2. Bayes Decision Theory
Prof. A.L. Yuille
Stat 231. Fall 2004.
Decisions with Uncertainty
• Bayes Decision Theory is a theory for how
to make decisions in the presence of
• Input data x.
• Salmon y= +1, Sea Bass y=-1.
• Learn decision rule: f(x) taking values
Decision Rule for Fish.
• Classify fish as
Salmon or Sea Bass
by decision rule f(x).
• Assume there are probability distributions
for generating the data.
• P(x|y=1) and P(x|y=-1).
• Loss function L(f(x),y) specifies the loss of
making decision f(x) when true state is y.
• Distribution P(y). Prior probability on y.
• Joint Distribution P(x,y) = P(x|y) P(y).
Minimize the Risk
• The risk of a decision rule f(x) is:
• Bayes Decision Rule f*(x):
• The Bayes Risk:
Minimize the Risk.
• Write P(x,y) = P(y|x) P(x).
• Then we can write the Risk as:
• The best decision for input x is f*(x):
• Posterior distribution P(y|x):
• Likelihood function P(x|y)
• Prior P(y).
• Bayes Rule has been controversial (historically)
because of the Prior P(y) (subjective?).
• But in Bayes Decision Theory, everything starts
from the joint distribution P(x,y).
• The Risk is based on averaging over all
possible x & y. Average Loss.
• Alternatively, can try to minimize the worst
risk over x & y. Minimax Criterion.
• This course uses the Risk, or average
Generative & Discriminative.
• Generative methods aim to determine probability
models P(x|y) & P(y).
• Discriminative methods aim directly at estimating
the decision rule f(x).
• Vapnik argues for Discriminative Methods: Don’t
solve a harder problem than you need to. Only
care about the probabilities near the decision
• For two category case the Bayes decision rule
depends on the discriminant function:
• The Bayes decision rule is of form:
• Where T is a threshold, which is determined by
the loss function.
• Detect “target” or “non-target”.
• Let loss function pay a penalty of 1 for misclassification,
• Risk becomes Error. Bayes Risk becomes Bayes Error.
• Error is the sum of false positives F+ (non- targets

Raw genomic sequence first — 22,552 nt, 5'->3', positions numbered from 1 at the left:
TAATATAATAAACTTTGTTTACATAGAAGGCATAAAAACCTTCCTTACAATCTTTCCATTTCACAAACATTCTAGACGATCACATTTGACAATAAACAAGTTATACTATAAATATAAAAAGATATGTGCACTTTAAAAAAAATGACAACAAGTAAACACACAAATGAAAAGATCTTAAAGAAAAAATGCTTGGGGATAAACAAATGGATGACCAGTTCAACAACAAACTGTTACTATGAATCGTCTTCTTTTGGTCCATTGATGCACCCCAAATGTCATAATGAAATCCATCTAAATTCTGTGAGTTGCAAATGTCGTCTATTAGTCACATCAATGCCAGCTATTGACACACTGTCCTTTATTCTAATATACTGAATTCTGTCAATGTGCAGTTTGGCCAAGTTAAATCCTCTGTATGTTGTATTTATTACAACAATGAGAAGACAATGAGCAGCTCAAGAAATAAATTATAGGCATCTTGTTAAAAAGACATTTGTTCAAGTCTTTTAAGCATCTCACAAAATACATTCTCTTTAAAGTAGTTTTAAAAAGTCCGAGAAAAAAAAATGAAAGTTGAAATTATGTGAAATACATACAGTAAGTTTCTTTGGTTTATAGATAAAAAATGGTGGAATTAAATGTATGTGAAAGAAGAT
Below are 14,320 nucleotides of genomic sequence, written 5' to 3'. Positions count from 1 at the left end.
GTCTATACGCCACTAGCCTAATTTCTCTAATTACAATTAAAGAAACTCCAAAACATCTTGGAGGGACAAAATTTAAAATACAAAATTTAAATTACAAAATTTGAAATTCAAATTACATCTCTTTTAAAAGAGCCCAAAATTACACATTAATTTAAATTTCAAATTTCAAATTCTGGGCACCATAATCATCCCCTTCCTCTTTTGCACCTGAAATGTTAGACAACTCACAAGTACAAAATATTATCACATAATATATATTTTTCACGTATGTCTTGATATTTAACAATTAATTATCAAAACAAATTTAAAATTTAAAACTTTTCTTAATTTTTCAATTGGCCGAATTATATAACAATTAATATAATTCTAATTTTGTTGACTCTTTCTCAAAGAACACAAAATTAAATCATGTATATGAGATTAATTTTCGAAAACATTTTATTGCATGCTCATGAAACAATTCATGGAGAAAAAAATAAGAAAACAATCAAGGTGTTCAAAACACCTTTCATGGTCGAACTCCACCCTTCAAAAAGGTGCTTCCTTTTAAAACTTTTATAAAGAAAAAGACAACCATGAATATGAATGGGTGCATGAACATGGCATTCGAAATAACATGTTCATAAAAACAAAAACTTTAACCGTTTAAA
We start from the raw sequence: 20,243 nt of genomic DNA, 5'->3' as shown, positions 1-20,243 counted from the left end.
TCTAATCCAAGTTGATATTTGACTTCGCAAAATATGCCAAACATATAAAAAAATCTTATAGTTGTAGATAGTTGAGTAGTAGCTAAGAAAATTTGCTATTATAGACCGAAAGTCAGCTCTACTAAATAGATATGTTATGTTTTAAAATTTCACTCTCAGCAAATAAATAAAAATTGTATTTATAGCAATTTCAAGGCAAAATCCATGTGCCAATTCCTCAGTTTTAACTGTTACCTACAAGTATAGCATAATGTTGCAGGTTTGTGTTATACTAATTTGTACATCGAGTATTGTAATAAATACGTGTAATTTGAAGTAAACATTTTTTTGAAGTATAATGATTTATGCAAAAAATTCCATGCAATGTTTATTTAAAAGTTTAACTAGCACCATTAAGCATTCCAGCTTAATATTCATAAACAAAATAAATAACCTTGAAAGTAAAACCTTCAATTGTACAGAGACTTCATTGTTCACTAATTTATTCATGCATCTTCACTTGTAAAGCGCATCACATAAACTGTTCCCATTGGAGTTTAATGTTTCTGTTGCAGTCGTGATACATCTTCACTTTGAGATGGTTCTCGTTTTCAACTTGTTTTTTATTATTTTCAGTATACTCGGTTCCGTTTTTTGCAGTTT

classified as targets) and false negatives F- (targets
classified as non-targets).
Gaussian Example: 1
• Is a bright light flashing?
• n is no. photons emitted by dim or bright light.
8. Gaussian Example: 2
• are Gaussians with
means and s.d. .
• Bayes decision rule selects “dim” if ;
• Suppose the two classes have Gaussian
distributions for P(x|y).
• Different means
but same covariance
• The discriminant function is a plane:
• Alternatively, seek a planar decision rule without
attempting to model the distributions.
• Only care about the data near the decision
Generative vrs. Discriminant.
• The Generative approach will attempt to
estimate the Gaussian distributions from
data – and then derive the decision rule.
• The Discriminant approach will seek to
estimate the decision rule directly by
learning the discriminant plane.
• In practice, we will not know the form of the
distributions of the form of the discriminant.
• Gaussian Case with unequal covariance.
Discriminative Models & Features.
• In practice, the Discriminative methods are usually
defined based on features extracted from the data. (E.g.
length and brightness of fish).
• Calculate features z=h(x).
• Bayes Decision Theory says that this throws away
• Restrict to a sub-class of possible decision rules – those
that can be expressed in terms of features z=h(x).
Bayes Decision Rule and Learning.
• Bayes Decision Theory assumes that we know,
or can learn, the distributions P(x|y).
• This is often not practical, or extremely difficult.
• In real problems, you have a set of classified
• You can attempt to learn P(x|y=+1) & P(x|y=-1)
from these (next few lectures).
• Parametric & Non-parametric approaches.
• Question: when do you have enough data to
learn these probabilities accurately?
• Depends on the complexity of the model.
• Replace Risk by Empirical Risk
• How does minimizing the empirical risk relate to
minimizing the true risk?
• Key Issue: When can we generalize? Be
confident that the decision rule we have learnt
on the training data will yield good results on
• Vapnik’s theory gives a mathematically elegant
way of answering these issues.
• It assumes that the data is sampled from an
• Vapnik’s theory gives bounds for when we can
• Unfortunately these bounds are very
• In practice, train on part of dataset and test on
Extensions to Multiple Classes
Conceptually straightforward – see Duda, Hart & Stork.
The decision partitionsf the feature space into k subspaces
ik1 i i j , i j